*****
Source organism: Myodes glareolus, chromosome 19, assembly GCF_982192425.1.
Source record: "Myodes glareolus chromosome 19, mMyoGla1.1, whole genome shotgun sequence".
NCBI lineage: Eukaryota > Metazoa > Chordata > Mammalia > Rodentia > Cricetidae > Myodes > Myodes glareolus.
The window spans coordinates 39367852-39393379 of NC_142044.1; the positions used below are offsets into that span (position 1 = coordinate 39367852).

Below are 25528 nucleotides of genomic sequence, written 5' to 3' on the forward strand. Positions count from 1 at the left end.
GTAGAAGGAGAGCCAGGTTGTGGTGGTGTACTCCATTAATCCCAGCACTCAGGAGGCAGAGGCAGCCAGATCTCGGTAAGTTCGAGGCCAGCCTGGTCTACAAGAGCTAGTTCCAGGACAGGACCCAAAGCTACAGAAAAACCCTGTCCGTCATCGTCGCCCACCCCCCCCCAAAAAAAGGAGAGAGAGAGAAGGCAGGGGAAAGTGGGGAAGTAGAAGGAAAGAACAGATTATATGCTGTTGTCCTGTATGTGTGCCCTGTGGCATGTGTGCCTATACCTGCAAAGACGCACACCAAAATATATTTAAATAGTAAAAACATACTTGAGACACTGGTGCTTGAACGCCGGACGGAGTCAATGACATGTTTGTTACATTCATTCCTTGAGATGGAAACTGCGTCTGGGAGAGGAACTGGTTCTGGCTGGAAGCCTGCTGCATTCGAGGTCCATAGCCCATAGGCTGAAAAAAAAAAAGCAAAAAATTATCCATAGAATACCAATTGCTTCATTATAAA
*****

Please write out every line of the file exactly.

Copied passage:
Source organism: Myodes glareolus, chromosome 19, assembly GCF_982192425.1.
Source record: "Myodes glareolus chromosome 19, mMyoGla1.1, whole genome shotgun sequence".
NCBI lineage: Eukaryota > Metazoa > Chordata > Mammalia > Rodentia > Cricetidae > Myodes > Myodes glareolus.
The window spans coordinates 39367852-39393379 of NC_142044.1; the positions used below are offsets into that span (position 1 = coordinate 39367852).

Below are 25528 nucleotides of genomic sequence, written 5' to 3' on the forward strand. Positions count from 1 at the left end.
GTAGAAGGAGAGCCAGGTTGTGGTGGTGTACTCCATTAATCCCAGCACTCAGGAGGCAGAGGCAGCCAGATCTCGGTAAGTTCGAGGCCAGCCTGGTCTACAAGAGCTAGTTCCAGGACAGGACCCAAAGCTACAGAAAAACCCTGTCCGTCATCGTCGCCCACCCCCCCCCAAAAAAAGGAGAGAGAGAGAAGGCAGGGGAAAGTGGGGAAGTAGAAGGAAAGAACAGATTATATGCTGTTGTCCTGTATGTGTGCCCTGTGGCATGTGTGCCTATACCTGCAAAGACGCACACCAAAATATATTTAAATAGTAAAAACATACTTGAGACACTGGTGCTTGAACGCCGGACGGAGTCAATGACATGTTTGTTACATTCATTCCTTGAGATGGAAACTGCGTCTGGGAGAGGAACTGGTTCTGGCTGGAAGCCTGCTGCATTCGAGGTCCATAGCCCATAGGCTGAAAAAAAAAAAGCAAAAAATTATCCATAGAATACCAATTGCTTCATTATAAA